If you overwater, the root zone has a hard time absorbing the oxygen it needs to function. Not only do the roots fail to deliver nutrients and water, but they also starve and start decaying. As a result, the plants struggle to carry out vital processes. If left unaddressed, the plants could die.

A common symptom to be on the lookout for are leaves appearing swollen, drooping, and curling inward. The newer growth areas may also start turning yellow. Thankfully, Homegrown Cannabis CO. has a handy guide on everything you need to know about cannabis leaves .

Irrigate the crops only when the top inch of the soil feels dry. When you do, the water should not pool on top or take too long to drain out. If this is the case, you probably have a drainage issue. Consider amending the soil with perlite and other lightweight materials.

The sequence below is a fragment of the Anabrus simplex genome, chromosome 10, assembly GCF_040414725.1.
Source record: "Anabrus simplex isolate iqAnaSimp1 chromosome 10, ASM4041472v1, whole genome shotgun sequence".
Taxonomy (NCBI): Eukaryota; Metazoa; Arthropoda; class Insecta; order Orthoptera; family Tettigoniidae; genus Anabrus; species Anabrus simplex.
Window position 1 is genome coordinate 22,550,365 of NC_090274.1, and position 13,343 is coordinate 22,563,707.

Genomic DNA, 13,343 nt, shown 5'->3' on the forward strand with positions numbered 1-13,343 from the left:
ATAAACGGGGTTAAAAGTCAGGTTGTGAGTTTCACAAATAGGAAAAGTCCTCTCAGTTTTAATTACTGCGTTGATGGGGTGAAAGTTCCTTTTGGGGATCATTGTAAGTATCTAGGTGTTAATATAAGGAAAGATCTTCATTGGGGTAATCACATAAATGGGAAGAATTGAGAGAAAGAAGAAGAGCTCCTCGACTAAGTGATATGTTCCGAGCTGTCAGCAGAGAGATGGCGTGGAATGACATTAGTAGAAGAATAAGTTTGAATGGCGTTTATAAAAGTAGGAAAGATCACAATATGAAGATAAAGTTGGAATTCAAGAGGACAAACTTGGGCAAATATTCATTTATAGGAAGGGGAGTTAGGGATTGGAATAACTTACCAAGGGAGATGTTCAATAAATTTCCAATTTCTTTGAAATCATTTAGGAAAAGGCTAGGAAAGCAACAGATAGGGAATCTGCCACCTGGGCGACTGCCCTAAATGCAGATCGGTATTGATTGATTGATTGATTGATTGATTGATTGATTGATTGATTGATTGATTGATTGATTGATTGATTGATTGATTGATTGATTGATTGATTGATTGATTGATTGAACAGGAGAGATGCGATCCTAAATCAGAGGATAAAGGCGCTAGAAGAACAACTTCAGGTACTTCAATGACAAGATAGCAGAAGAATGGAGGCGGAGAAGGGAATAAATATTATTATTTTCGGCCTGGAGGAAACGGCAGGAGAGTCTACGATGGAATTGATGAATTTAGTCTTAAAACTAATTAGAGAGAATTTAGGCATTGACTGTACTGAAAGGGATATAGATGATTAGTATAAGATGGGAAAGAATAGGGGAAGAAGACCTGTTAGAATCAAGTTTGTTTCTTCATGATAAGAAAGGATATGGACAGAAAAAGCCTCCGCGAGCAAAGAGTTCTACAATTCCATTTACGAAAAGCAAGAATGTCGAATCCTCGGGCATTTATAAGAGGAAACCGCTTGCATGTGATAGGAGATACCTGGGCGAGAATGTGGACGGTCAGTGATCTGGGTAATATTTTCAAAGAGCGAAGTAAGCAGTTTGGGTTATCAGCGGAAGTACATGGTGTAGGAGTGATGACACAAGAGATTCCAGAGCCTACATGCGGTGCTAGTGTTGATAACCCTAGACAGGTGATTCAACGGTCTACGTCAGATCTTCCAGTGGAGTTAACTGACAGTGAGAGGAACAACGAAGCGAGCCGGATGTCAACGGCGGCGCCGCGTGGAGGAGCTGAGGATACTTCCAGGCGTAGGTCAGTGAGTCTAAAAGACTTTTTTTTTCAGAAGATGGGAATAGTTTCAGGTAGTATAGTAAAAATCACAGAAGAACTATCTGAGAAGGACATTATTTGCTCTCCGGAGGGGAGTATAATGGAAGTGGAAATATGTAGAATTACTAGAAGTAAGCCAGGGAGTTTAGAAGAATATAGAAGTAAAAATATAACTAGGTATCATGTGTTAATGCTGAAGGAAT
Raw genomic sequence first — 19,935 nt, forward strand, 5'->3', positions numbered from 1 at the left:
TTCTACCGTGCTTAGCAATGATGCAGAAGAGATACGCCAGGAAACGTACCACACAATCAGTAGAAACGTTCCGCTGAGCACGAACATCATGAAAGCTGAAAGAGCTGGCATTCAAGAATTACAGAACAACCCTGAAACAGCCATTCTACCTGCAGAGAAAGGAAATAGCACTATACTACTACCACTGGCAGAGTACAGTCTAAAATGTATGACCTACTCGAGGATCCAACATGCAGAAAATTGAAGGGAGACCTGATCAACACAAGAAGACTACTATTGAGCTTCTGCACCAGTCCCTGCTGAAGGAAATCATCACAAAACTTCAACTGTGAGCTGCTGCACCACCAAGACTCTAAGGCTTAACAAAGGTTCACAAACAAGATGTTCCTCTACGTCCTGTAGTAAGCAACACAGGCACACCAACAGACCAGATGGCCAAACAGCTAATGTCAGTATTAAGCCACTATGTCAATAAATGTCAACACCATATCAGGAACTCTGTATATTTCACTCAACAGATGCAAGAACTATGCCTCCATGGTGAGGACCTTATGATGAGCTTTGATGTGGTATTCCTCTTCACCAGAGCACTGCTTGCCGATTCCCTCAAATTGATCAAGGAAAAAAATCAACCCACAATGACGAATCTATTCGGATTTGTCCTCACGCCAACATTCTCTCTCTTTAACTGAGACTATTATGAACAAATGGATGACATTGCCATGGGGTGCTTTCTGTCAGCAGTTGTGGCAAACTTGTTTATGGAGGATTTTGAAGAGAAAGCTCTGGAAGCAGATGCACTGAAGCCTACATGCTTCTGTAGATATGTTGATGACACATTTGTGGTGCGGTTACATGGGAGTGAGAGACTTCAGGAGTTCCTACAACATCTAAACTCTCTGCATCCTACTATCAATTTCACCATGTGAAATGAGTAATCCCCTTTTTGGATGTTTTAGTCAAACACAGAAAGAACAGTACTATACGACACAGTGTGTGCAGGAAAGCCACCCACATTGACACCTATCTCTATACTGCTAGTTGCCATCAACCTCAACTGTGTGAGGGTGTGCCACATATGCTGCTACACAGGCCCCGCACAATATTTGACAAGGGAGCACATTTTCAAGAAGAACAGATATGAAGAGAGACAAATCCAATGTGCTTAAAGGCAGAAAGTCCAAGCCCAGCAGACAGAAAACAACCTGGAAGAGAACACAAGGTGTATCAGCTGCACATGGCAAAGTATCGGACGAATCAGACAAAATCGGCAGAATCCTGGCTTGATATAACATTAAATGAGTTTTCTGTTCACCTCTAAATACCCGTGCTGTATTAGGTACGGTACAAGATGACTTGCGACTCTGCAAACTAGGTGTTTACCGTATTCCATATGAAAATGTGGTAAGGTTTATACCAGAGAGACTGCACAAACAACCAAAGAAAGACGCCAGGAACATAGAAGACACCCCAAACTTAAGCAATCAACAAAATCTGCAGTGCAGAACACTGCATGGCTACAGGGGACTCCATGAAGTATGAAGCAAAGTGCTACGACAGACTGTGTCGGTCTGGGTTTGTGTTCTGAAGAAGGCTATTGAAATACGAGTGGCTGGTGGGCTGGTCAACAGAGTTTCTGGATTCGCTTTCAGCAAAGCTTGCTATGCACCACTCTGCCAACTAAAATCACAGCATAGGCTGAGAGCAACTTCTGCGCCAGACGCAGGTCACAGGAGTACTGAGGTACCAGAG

Remember, when in doubt, water less frequently.

6. Overfeeding

Beginner growers tend to be overzealous not only when watering but also when feeding the plants. Doing so will not boost growth in any way. Instead, it could lead to nutrient burn – otherwise known as fertilizer or root burn. It causes the leaves to appear scorched, become crunchy, and start curling under.

Cannabis plants have specific nutrient requirements – and it varies depending on the growth stage. You need to stick to that and adjust the nutrient mix as necessary. Also, be aware of the telltale signs of nutrient-related problems so you can rectify it as soon as possible.

As a general rule of thumb, start only with 1/4 of the recommended dose. If the plants show signs of nutrient deficiency, gradually increase the strength in small increments. In most cases, half-strength is more than enough to nourish the plants. Always check the strength of whatever nutrient mix you buy or even make your own nutrient mix to better suit the needs of your marijuana plant.